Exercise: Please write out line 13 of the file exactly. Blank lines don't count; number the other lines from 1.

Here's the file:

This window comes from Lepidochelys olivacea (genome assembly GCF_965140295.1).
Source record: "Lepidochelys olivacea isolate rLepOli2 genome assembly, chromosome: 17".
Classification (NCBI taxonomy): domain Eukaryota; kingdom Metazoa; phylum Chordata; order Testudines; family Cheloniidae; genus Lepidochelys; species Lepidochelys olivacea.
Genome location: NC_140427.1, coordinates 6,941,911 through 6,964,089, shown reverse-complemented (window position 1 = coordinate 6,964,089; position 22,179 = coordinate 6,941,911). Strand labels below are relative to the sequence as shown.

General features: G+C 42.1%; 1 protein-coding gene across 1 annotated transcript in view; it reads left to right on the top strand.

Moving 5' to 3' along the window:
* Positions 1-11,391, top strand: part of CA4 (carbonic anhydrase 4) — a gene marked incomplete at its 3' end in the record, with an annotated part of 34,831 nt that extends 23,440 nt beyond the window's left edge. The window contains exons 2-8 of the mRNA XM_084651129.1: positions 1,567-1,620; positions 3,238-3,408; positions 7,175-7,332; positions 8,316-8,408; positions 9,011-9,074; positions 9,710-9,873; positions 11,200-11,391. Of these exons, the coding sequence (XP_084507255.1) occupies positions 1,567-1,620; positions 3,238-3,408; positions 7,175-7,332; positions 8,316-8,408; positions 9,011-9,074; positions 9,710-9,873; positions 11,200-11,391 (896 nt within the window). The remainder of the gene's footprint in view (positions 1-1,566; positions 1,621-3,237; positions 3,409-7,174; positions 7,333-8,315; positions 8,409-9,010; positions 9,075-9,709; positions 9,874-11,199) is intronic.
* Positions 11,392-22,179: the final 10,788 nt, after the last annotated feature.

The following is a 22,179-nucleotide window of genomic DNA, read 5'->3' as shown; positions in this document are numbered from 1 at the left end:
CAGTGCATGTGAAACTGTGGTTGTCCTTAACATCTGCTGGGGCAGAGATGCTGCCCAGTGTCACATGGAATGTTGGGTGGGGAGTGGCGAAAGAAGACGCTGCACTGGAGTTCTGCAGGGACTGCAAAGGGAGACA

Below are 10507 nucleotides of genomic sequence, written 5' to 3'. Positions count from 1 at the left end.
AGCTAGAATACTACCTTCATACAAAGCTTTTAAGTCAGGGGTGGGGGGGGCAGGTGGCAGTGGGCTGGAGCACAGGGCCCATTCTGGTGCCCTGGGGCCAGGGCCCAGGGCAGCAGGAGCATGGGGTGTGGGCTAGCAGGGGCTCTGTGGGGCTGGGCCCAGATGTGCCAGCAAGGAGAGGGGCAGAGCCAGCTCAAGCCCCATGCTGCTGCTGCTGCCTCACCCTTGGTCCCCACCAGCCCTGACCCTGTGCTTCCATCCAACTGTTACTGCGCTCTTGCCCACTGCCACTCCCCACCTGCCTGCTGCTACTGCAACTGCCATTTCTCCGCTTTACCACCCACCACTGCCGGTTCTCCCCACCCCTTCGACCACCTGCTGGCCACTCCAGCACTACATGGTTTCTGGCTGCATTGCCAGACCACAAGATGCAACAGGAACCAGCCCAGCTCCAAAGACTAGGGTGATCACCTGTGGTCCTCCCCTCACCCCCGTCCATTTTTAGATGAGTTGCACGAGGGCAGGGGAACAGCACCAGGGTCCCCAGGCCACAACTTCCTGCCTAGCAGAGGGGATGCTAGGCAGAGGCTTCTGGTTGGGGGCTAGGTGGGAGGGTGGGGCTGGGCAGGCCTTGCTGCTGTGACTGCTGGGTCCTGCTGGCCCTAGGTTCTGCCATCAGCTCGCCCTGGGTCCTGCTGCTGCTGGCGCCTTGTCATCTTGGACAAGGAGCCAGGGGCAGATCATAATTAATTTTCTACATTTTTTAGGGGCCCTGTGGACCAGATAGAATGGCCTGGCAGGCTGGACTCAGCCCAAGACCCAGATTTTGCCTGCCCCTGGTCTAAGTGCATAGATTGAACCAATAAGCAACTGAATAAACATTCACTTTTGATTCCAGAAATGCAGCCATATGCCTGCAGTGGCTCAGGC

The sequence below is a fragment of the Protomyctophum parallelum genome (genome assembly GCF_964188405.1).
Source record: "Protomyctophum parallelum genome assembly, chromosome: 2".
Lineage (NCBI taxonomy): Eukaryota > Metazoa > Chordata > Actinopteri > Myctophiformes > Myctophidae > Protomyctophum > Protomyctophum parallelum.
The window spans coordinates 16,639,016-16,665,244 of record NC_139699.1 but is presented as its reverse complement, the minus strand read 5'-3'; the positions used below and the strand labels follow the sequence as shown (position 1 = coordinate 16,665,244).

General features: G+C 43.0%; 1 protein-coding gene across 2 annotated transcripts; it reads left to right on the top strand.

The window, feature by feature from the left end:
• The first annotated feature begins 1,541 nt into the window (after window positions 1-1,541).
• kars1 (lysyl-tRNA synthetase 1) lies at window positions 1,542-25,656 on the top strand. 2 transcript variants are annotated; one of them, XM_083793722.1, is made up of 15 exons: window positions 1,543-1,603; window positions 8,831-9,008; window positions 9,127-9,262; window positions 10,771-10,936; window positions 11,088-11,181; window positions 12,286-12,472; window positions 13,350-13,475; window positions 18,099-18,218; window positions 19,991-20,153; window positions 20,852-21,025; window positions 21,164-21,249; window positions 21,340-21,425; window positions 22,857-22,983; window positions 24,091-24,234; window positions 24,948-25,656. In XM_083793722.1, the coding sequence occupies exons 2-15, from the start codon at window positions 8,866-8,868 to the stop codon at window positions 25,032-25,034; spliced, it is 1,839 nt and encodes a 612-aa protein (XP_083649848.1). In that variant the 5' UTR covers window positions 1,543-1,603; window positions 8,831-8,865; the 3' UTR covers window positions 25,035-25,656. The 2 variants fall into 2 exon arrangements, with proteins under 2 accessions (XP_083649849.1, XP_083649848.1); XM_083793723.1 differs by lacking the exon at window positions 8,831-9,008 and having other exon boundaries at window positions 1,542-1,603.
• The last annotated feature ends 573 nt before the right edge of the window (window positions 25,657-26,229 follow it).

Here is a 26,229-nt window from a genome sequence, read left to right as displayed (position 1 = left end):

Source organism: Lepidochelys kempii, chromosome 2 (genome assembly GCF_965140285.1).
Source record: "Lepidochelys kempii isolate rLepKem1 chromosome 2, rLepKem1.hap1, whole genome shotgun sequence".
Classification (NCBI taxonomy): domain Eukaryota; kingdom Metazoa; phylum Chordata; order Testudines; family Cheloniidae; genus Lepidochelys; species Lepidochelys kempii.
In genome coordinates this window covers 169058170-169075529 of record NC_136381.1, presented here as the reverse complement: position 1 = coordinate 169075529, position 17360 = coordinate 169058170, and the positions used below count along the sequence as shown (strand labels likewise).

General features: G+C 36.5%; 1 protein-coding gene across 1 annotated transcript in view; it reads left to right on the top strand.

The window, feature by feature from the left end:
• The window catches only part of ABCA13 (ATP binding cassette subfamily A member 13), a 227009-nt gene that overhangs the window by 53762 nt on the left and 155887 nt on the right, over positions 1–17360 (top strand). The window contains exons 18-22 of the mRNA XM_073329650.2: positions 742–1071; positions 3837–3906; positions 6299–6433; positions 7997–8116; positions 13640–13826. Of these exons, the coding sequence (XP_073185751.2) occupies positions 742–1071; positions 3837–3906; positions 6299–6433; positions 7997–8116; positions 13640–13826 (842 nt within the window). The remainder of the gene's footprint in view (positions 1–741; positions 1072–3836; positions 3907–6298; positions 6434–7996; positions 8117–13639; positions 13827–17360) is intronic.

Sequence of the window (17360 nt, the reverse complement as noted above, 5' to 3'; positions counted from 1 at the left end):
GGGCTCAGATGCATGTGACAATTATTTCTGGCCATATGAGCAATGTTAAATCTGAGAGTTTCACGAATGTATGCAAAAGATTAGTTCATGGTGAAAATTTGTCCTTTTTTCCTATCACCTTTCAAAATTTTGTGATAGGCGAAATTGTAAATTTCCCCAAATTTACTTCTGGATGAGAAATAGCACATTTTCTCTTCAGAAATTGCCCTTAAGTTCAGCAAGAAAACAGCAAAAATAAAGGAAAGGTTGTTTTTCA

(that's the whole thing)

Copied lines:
The sequence below is a fragment of the Protomyctophum parallelum genome (genome assembly GCF_964188405.1).